Over the past few days, a pair of reports indicated a lawsuit from the Commonwealth of Pennsylvania against the NCAA was coming this week. The details of said suit, whether over the placement of Penn State’s $60 million fine from the NCAA as part of its punishment from the Jerry Sandusky scandal or something more, wasn’t known.
On Wednesday, Pennsylvania Governor Tom Corbett (pictured) announced that the federal antitrust suit was in fact an attempt to reverse the Association’s sanctions against Penn State. Those sanctions include the aforementioned fine, a loss of scholarship and bowl ban over four years. The NCAA has stated multiple times that those sanctions are not subject to appeal.
The details of the suit are expected to be released later today.
Corbett insisted Wednesday that “The NCAA and [president] Mark Emmert seized upon the opportunity for publicity for their own benefit… These sanctions are an attack on past, present and future students of Penn State, the citizens of our commonwealth and our economy”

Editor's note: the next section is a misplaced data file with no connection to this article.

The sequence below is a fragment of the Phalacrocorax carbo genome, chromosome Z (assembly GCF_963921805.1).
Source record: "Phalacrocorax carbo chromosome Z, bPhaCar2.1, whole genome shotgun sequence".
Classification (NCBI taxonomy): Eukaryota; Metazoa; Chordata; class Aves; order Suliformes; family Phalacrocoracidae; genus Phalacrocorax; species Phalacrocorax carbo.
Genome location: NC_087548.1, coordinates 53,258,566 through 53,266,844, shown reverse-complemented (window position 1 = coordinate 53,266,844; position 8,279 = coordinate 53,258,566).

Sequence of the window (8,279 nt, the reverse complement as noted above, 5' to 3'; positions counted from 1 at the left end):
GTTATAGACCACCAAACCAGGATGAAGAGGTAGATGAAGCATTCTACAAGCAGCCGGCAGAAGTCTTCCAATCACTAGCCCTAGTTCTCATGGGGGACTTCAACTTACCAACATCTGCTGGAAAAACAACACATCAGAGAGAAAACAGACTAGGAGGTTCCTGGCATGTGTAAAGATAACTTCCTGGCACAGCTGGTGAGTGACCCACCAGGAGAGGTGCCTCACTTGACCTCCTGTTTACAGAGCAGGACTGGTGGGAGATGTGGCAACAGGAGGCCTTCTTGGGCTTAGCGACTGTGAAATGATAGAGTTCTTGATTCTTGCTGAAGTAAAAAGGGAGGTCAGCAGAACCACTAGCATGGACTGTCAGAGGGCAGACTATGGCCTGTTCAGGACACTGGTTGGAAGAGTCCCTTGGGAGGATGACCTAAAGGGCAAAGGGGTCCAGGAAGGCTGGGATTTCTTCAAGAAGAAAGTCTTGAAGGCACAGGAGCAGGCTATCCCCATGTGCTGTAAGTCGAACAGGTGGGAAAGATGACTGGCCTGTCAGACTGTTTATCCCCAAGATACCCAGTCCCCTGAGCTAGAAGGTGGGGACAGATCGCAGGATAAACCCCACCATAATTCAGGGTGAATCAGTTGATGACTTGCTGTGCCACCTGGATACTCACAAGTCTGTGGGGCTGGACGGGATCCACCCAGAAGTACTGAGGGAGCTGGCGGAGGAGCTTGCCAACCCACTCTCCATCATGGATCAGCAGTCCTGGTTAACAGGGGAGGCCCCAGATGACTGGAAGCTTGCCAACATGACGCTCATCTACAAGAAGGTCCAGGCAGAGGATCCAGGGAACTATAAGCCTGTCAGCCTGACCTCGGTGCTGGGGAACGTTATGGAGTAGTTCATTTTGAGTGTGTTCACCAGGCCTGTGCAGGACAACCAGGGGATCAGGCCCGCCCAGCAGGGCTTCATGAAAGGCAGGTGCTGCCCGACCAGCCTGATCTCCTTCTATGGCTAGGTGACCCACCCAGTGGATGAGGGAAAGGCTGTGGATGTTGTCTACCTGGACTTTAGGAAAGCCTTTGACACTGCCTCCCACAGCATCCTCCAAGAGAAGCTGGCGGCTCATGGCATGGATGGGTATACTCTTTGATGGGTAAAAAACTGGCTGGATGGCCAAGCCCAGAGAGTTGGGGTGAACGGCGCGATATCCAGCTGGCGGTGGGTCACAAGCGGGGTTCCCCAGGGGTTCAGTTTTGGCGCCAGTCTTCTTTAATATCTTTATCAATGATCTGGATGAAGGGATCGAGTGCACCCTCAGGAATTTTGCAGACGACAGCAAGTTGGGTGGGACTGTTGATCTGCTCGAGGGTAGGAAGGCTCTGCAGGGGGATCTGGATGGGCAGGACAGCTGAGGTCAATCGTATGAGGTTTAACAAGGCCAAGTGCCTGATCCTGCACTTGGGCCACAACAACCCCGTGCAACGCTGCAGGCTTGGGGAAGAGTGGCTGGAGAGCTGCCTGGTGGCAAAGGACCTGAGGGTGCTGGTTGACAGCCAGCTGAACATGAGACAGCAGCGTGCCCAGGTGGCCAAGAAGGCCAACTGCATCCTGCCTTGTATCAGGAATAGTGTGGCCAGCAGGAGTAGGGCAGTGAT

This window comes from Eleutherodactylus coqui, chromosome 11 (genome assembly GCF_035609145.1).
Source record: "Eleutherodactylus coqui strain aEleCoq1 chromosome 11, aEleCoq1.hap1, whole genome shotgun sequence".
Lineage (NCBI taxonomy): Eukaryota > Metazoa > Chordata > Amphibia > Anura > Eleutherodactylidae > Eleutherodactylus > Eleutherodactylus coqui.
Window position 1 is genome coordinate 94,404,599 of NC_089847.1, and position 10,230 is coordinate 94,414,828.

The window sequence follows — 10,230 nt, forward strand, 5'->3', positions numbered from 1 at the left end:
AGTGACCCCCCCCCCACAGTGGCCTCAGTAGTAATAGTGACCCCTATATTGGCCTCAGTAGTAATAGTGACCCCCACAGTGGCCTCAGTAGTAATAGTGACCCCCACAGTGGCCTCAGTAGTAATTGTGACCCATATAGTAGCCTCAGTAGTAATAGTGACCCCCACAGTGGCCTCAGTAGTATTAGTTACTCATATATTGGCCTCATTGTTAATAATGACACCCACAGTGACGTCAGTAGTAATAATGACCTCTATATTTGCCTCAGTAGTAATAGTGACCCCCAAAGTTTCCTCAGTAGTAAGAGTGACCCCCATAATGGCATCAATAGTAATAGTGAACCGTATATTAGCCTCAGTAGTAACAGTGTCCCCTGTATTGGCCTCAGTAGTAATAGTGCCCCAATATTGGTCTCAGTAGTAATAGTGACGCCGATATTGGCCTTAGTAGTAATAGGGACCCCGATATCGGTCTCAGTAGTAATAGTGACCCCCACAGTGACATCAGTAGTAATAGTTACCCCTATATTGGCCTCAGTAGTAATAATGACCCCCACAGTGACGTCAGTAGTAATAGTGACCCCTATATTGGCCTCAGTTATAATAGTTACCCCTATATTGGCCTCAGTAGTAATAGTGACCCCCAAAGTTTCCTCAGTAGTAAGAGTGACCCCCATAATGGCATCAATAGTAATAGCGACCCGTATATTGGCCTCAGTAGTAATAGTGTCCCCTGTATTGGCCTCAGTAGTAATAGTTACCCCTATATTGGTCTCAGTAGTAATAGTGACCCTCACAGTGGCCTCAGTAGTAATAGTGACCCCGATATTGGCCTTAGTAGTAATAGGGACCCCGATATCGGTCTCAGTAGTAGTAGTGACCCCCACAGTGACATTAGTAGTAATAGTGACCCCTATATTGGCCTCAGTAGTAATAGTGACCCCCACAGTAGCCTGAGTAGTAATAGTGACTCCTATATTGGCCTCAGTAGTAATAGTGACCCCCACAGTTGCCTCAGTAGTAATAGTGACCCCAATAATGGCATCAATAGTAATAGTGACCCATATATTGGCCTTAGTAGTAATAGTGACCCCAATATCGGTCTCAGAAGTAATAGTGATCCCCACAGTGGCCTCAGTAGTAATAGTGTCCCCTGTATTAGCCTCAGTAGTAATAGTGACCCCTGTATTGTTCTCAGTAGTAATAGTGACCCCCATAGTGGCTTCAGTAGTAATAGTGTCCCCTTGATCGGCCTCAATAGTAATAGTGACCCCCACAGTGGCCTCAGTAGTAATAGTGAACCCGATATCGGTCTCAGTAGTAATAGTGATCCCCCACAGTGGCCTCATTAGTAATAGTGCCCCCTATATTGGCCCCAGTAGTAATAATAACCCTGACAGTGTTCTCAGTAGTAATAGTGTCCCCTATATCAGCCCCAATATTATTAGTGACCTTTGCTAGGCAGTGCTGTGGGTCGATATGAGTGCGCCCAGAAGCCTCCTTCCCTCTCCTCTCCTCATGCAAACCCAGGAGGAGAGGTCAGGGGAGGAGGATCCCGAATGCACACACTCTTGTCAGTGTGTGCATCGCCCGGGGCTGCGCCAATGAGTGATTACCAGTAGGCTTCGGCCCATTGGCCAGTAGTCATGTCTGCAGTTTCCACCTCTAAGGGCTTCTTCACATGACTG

For what it’s worth, Corbett also said the following in July following Emmert’s sanctions: “The appalling actions of a few people have brought us once again into the national spotlight. We have taken a monster off the streets and while we will never be able to repair the injury done to these children, we must repair the damage to this university.
“Part of that corrective process is to accept the serious penalties imposed today by the NCAA on Penn State University and its football program.”
Guess things change, eh?
(Quotes courtesy of Pete Thamel, Sports Illustrated)
Updated 12:37 p.m. ET: The NCAA has released a response to Gov. Corbett’s announcement of a federal antitrust lawsuit:
“We are disappointed by the Governor’s action today. Not only does this forthcoming lawsuit appear to be without merit, it is an affront to all of the victims in this tragedy – lives that were destroyed by the criminal actions of Jerry Sandusky. While the innocence that was stolen can never be restored, Penn State has accepted the consequences for its role and the role of its employees and is moving forward. Today’s announcement by the Governor is a setback to the University’s efforts.”